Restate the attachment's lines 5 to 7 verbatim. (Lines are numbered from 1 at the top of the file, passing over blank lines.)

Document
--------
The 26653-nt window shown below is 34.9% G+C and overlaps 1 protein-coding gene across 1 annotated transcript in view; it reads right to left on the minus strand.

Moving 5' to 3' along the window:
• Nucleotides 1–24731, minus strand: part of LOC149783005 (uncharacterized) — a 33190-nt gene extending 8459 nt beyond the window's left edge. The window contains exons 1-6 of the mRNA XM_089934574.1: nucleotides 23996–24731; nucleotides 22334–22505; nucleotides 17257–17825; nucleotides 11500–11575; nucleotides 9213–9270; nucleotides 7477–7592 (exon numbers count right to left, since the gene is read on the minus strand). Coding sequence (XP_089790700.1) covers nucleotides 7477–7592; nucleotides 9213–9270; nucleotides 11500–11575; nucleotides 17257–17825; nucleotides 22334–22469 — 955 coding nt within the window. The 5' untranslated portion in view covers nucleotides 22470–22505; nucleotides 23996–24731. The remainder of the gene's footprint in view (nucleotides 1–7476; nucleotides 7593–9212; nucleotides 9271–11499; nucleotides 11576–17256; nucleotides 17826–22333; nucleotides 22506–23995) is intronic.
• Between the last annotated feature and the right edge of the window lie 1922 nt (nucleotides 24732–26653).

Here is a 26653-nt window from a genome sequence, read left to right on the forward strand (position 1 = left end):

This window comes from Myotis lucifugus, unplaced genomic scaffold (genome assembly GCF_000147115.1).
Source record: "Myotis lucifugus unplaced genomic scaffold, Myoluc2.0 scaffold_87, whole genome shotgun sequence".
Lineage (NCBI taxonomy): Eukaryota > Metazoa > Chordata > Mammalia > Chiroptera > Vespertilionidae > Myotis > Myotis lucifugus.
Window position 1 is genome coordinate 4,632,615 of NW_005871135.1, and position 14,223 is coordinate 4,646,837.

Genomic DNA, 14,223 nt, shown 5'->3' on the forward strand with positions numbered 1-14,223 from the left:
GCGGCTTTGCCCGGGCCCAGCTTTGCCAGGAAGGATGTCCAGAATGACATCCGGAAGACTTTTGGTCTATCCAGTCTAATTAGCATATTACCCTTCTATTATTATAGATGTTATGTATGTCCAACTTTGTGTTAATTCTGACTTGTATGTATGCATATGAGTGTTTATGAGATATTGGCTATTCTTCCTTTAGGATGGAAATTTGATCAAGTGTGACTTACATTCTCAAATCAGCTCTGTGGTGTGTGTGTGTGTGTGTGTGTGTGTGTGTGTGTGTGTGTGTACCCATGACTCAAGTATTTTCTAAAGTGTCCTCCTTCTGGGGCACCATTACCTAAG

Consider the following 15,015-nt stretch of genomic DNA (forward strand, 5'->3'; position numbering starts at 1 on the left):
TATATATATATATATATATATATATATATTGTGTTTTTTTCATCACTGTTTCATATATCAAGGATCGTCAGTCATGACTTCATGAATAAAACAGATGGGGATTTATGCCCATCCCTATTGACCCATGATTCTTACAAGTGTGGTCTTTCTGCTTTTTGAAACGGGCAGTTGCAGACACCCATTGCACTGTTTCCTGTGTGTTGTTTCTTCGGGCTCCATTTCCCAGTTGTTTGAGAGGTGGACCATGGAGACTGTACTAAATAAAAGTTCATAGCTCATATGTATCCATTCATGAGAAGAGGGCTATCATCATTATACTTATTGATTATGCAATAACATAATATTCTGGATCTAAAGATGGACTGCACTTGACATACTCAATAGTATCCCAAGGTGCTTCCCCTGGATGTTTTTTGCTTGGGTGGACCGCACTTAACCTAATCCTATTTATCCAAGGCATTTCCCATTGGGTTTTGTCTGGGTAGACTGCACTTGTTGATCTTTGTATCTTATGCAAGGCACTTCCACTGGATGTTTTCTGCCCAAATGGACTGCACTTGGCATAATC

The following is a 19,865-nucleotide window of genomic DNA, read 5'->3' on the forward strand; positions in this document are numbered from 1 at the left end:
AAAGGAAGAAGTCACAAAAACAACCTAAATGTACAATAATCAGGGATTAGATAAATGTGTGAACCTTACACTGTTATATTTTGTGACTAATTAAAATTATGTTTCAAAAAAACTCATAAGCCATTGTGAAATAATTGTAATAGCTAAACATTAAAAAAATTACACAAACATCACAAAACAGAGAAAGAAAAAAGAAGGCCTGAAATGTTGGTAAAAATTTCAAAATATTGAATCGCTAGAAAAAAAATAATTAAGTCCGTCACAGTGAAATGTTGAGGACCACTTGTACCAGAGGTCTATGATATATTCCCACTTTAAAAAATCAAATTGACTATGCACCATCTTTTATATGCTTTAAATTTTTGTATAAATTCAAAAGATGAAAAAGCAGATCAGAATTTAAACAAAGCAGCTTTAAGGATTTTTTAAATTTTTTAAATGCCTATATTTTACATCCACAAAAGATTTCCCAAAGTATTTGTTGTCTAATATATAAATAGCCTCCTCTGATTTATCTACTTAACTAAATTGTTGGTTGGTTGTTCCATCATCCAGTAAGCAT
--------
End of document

Here is a 26653-nt window from a genome sequence, read left to right on the forward strand (position 1 = left end):

This window comes from Myotis lucifugus, unplaced genomic scaffold (genome assembly GCF_000147115.1).
Source record: "Myotis lucifugus unplaced genomic scaffold, Myoluc2.0 scaffold_87, whole genome shotgun sequence".